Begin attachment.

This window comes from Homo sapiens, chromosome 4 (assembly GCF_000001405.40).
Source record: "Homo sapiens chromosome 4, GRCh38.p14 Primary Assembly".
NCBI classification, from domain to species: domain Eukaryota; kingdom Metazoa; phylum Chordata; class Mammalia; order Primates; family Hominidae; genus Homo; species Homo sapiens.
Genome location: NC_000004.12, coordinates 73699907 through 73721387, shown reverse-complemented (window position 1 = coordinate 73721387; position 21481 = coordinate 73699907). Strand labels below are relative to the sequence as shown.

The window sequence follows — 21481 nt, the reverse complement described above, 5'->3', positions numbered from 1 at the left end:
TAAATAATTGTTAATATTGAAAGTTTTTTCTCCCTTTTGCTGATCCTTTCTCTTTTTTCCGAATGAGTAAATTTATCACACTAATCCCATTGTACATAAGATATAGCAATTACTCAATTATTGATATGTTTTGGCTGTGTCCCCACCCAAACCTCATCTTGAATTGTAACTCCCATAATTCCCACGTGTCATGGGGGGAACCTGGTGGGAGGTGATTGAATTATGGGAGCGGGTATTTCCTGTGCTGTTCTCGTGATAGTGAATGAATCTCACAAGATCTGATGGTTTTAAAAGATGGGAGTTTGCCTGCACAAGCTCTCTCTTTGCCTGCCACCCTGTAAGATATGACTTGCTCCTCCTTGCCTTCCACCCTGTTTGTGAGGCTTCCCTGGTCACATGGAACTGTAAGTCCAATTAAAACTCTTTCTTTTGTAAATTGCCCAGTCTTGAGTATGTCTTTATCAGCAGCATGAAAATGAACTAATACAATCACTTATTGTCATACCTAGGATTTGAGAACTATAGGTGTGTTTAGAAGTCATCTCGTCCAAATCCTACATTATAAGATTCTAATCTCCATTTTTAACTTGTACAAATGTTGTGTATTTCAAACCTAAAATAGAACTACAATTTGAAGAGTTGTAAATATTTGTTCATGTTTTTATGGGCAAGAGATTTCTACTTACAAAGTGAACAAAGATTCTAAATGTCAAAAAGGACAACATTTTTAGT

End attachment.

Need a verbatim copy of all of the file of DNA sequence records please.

This window comes from Homo sapiens, chromosome 4 (assembly GCF_000001405.40).
Source record: "Homo sapiens chromosome 4, GRCh38.p14 Primary Assembly".
NCBI classification, from domain to species: domain Eukaryota; kingdom Metazoa; phylum Chordata; class Mammalia; order Primates; family Hominidae; genus Homo; species Homo sapiens.
Genome location: NC_000004.12, coordinates 73699907 through 73721387, shown reverse-complemented (window position 1 = coordinate 73721387; position 21481 = coordinate 73699907). Strand labels below are relative to the sequence as shown.

The window sequence follows — 21481 nt, the reverse complement described above, 5'->3', positions numbered from 1 at the left end:
TAAATAATTGTTAATATTGAAAGTTTTTTCTCCCTTTTGCTGATCCTTTCTCTTTTTTCCGAATGAGTAAATTTATCACACTAATCCCATTGTACATAAGATATAGCAATTACTCAATTATTGATATGTTTTGGCTGTGTCCCCACCCAAACCTCATCTTGAATTGTAACTCCCATAATTCCCACGTGTCATGGGGGGAACCTGGTGGGAGGTGATTGAATTATGGGAGCGGGTATTTCCTGTGCTGTTCTCGTGATAGTGAATGAATCTCACAAGATCTGATGGTTTTAAAAGATGGGAGTTTGCCTGCACAAGCTCTCTCTTTGCCTGCCACCCTGTAAGATATGACTTGCTCCTCCTTGCCTTCCACCCTGTTTGTGAGGCTTCCCTGGTCACATGGAACTGTAAGTCCAATTAAAACTCTTTCTTTTGTAAATTGCCCAGTCTTGAGTATGTCTTTATCAGCAGCATGAAAATGAACTAATACAATCACTTATTGTCATACCTAGGATTTGAGAACTATAGGTGTGTTTAGAAGTCATCTCGTCCAAATCCTACATTATAAGATTCTAATCTCCATTTTTAACTTGTACAAATGTTGTGTATTTCAAACCTAAAATAGAACTACAATTTGAAGAGTTGTAAATATTTGTTCATGTTTTTATGGGCAAGAGATTTCTACTTACAAAGTGAACAAAGATTCTAAATGTCAAAAAGGACAACATTTTTAGT